There are many good things in life that make you feel content and happy. One of those is nostalgic memories – a warm feeling that cannot fail to put a smile on your face.
But I always find there is some pathos attached to nostalgia, a sense of something lost and unattainable; a sense of something that belongs to the past and a constant juxtaposition with the present, which, due to the very essence of nostalgia, will never look quite so rosy as that which preceded! How often do people talk of getting ‘teary’ when they feel nostalgic? So you see, the contentment is tinged with something sorrowful.
Well, then – what of the happy circumstance when Nostalgia and the Present encounter one another, and form an alliance? Is it possible? Yes! And when the two coincide, you don’t need to feel the pathos, just sheer joy and a lot of fun. Allow me to indulge myself as I embark on a discussion of the utterly mundane and inconsequential – an occurrence that really has no substantial bearing on my life, work, or philosophy, nor on anyone else’s really. This occurrence happens to be the discovery – or rather, rediscovery – of a cartoon series I watched when I was younger, back in the early days of Children’s TV (remember the ‘Broom-cupboard’?). I almost forgot about it entirely, except when I randomly came across it in lists of ‘the 20 greatest cartoon theme tunes of all time’ (as you do), at which point my memory was momentarily jogged and I agreed to myself that yes, the series did have a pretty good theme tune…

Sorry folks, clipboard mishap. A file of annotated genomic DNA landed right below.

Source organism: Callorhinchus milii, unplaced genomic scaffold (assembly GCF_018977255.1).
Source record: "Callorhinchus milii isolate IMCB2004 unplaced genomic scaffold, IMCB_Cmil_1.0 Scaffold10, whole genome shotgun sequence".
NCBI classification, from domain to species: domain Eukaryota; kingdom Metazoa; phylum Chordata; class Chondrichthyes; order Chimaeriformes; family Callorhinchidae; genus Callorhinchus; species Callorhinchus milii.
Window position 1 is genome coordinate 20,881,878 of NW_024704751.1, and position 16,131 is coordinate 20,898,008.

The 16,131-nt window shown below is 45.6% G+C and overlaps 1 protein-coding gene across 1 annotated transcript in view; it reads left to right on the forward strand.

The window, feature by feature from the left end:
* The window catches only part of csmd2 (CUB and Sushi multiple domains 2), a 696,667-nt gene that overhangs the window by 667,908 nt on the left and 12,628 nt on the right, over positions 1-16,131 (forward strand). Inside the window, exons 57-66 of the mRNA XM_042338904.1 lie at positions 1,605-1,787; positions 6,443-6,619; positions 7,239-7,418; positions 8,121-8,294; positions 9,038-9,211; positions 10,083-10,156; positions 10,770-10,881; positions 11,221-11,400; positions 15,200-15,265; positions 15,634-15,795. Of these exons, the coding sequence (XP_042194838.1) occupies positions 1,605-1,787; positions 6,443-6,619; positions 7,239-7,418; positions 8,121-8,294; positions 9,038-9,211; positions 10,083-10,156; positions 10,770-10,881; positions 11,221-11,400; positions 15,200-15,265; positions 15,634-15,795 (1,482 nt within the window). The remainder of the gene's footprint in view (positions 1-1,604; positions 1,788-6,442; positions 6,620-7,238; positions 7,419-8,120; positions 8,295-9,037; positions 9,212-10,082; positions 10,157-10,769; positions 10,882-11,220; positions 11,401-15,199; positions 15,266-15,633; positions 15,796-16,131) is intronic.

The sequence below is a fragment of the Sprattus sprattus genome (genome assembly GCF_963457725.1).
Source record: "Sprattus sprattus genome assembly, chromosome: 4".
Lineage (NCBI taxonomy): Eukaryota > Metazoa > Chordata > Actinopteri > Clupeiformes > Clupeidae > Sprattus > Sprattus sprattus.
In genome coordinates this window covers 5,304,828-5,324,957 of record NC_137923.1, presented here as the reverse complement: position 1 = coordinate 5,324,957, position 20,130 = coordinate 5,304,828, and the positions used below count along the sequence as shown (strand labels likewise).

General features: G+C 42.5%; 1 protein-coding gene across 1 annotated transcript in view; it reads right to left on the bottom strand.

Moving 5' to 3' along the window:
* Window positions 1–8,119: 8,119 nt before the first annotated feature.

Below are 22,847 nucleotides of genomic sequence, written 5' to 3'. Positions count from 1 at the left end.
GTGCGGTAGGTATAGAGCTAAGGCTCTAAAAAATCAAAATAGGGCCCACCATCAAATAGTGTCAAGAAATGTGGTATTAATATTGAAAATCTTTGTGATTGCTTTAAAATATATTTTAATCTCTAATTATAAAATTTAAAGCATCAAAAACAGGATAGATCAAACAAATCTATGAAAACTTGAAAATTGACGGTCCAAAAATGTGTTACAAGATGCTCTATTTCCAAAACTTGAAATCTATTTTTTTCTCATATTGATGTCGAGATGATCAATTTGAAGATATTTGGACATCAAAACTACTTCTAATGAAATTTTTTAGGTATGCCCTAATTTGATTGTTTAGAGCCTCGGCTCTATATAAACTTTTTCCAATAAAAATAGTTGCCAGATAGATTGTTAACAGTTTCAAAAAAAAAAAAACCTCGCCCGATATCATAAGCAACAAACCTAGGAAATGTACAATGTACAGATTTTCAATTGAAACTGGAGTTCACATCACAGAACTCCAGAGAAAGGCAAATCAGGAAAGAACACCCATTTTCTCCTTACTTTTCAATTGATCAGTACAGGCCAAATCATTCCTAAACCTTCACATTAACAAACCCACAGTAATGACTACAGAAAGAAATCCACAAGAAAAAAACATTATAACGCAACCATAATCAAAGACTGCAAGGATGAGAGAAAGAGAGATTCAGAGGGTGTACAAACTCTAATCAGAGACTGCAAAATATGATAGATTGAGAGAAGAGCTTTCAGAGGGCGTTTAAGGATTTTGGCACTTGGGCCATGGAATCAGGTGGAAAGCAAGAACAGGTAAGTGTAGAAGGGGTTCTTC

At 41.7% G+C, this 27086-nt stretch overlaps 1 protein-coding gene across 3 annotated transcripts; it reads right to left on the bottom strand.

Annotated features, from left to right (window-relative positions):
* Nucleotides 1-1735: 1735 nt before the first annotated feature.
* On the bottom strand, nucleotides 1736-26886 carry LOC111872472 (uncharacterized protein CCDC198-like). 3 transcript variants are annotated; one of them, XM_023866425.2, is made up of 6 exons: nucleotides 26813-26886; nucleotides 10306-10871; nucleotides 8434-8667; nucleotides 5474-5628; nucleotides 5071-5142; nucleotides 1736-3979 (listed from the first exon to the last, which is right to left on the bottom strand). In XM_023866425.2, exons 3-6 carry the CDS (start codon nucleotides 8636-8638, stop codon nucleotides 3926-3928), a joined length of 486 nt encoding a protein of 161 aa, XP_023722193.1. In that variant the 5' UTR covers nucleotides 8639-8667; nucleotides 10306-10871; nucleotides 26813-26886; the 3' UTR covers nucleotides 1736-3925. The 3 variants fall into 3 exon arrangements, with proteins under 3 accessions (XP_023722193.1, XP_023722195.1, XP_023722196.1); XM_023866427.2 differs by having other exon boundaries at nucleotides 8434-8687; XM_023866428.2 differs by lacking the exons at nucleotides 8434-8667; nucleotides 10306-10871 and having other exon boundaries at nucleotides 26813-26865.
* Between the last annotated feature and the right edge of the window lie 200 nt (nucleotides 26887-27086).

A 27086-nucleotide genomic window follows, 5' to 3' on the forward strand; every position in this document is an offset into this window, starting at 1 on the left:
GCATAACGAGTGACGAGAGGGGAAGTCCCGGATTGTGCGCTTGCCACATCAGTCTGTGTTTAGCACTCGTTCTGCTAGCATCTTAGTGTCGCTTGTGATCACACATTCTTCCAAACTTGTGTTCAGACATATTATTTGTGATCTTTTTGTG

…and that would be that. But recently, when I holidayed with my lovely niece and nephews, I realised there was a lot more that was ‘pretty good’ about this series beyond the theme tune. Their parents have decided to initiate the kids to ‘golden oldies’, favourite cartoons from our childhoods (lucky children!). While I was staying over, the kids happened to be in the midst of none other than the Mysterious Cities of Gold. Evidently enthralled by the magic, mystery and adventure of this old series, they would avidly watch a couple of episodes each evening, and kept inviting me to watch with them.
I finally relented, for their sake – I could only remember the 3 child characters in the cartoon, I clearly remembered which one of them had been my favourite as a child, and vaguely recollected something of the basic plot. But apart from that, everything else I was seeing on screen felt new to me – or, I should say, strangely familiar yet new at the same time. What a strange phenomenon! I was reliving my happy childhood, but had the added enjoyment of not actually remembering what happened next. Not only that, but the series has the depth, layers of interpretation, historical consistency and character complexity, to make it highly satisfying and rewarding to watch as an adult – in a way, I suspect, that might be beyond the attention or interest of a child. It was great to know that here was a series I enjoyed as a child, but now had the double privilege of enjoying it in a new and different way many years later, applying a fresh perspective and extracting even more from it, as if I was being introduced to it for the first time.